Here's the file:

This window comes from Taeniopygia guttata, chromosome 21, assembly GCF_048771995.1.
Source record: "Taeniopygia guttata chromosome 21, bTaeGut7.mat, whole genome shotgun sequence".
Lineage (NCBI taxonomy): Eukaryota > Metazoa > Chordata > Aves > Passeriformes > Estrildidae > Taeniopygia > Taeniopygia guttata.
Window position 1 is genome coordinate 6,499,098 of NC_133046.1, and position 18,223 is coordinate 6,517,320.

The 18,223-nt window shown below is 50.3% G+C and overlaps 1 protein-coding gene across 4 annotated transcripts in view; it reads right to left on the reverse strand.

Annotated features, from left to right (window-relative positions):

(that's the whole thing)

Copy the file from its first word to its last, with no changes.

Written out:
This window comes from Taeniopygia guttata, chromosome 21, assembly GCF_048771995.1.
Source record: "Taeniopygia guttata chromosome 21, bTaeGut7.mat, whole genome shotgun sequence".
Lineage (NCBI taxonomy): Eukaryota > Metazoa > Chordata > Aves > Passeriformes > Estrildidae > Taeniopygia > Taeniopygia guttata.
Window position 1 is genome coordinate 6,499,098 of NC_133046.1, and position 18,223 is coordinate 6,517,320.

The 18,223-nt window shown below is 50.3% G+C and overlaps 1 protein-coding gene across 4 annotated transcripts in view; it reads right to left on the reverse strand.

Annotated features, from left to right (window-relative positions):